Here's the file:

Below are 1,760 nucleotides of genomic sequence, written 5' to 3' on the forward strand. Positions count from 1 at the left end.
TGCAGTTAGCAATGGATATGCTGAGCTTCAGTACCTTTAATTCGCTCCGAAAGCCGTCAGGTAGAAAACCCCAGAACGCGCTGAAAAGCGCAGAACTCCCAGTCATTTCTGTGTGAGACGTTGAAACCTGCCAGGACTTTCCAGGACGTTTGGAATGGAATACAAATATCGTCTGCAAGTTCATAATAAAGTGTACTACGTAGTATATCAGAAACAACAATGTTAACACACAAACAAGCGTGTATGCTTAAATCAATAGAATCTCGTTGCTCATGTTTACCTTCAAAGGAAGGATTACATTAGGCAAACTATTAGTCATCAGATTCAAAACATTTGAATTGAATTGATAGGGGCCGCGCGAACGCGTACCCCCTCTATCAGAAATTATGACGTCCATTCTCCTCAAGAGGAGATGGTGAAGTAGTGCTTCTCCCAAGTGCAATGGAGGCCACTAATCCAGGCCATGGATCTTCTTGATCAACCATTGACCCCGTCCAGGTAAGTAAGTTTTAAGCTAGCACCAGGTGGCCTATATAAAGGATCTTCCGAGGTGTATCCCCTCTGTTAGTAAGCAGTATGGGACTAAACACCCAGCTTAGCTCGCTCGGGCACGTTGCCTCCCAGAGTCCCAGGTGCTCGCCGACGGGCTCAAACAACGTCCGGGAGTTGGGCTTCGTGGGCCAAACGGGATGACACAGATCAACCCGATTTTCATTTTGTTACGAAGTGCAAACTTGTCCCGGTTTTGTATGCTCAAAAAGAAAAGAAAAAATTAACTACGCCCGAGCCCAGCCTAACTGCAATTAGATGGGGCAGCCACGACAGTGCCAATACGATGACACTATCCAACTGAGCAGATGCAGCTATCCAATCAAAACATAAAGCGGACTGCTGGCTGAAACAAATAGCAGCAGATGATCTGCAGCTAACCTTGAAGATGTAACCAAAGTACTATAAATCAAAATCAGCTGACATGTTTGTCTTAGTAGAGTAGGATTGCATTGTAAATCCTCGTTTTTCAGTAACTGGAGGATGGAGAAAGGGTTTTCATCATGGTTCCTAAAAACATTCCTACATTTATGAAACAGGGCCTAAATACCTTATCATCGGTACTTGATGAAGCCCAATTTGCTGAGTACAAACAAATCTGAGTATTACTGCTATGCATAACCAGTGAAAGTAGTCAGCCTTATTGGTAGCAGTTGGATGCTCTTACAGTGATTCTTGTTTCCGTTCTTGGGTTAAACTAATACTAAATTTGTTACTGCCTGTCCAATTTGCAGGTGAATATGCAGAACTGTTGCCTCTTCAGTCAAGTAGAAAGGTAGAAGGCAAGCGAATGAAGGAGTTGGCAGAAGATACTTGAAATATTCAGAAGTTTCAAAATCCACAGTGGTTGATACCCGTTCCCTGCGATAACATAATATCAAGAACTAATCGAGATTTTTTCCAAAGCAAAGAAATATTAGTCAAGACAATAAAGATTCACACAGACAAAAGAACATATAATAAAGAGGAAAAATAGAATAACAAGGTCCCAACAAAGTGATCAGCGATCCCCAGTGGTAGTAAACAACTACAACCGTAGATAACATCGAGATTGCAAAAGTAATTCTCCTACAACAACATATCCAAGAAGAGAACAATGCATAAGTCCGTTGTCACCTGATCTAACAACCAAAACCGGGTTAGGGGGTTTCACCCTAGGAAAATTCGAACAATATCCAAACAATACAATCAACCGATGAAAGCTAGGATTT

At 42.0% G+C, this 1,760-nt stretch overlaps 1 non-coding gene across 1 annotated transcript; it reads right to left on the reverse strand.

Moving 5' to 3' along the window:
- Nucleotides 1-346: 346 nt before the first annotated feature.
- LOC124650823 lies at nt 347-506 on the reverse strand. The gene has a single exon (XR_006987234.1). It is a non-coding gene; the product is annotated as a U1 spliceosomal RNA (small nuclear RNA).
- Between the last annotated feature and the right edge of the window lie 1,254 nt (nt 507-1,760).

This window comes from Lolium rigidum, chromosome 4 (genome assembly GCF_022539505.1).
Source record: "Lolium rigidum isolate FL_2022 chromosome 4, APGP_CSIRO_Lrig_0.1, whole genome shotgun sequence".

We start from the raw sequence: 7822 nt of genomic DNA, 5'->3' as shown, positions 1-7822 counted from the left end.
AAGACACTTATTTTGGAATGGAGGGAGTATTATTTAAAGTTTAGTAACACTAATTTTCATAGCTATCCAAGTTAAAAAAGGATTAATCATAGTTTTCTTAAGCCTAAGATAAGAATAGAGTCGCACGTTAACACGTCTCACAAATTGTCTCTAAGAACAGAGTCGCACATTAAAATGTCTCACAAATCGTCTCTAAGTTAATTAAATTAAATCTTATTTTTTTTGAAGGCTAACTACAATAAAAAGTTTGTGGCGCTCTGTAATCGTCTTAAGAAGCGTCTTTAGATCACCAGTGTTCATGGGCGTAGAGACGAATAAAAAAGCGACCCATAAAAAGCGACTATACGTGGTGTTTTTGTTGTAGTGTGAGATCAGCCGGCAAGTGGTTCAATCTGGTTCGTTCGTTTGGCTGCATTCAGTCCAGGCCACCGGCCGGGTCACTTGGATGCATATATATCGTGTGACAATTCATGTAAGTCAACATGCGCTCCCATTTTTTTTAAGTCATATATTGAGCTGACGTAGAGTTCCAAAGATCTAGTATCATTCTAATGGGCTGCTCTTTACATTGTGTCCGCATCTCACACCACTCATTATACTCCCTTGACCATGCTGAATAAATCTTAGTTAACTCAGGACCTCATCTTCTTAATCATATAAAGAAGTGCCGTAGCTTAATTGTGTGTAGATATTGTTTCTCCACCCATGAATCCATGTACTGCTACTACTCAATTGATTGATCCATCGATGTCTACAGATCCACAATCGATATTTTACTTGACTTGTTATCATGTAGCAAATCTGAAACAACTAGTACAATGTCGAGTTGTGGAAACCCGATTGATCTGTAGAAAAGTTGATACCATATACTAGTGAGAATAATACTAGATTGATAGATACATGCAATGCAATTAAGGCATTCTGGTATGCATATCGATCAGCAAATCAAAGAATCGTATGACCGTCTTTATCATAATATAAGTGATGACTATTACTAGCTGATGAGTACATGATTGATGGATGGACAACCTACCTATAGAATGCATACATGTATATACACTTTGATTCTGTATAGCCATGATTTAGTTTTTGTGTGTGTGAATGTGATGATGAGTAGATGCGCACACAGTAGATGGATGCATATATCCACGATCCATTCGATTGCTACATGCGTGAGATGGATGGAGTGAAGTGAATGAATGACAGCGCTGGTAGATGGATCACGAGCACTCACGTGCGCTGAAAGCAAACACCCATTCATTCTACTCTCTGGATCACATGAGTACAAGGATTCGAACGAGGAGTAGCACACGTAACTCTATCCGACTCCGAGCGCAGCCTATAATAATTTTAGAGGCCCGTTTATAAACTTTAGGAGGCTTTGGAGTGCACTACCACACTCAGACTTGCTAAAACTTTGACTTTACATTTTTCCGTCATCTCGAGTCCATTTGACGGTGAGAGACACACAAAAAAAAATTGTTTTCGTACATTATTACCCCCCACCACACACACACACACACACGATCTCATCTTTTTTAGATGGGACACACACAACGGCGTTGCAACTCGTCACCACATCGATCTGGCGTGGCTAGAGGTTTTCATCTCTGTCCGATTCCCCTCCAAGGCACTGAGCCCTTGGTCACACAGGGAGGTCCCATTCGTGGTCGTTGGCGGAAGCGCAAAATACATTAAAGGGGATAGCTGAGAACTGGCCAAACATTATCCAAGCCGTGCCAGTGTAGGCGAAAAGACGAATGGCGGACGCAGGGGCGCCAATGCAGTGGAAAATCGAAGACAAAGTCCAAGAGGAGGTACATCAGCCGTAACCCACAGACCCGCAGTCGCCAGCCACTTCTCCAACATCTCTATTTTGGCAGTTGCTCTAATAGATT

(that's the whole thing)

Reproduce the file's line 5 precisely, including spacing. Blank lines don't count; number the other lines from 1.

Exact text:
- Nucleotides 1-346: 346 nt before the first annotated feature.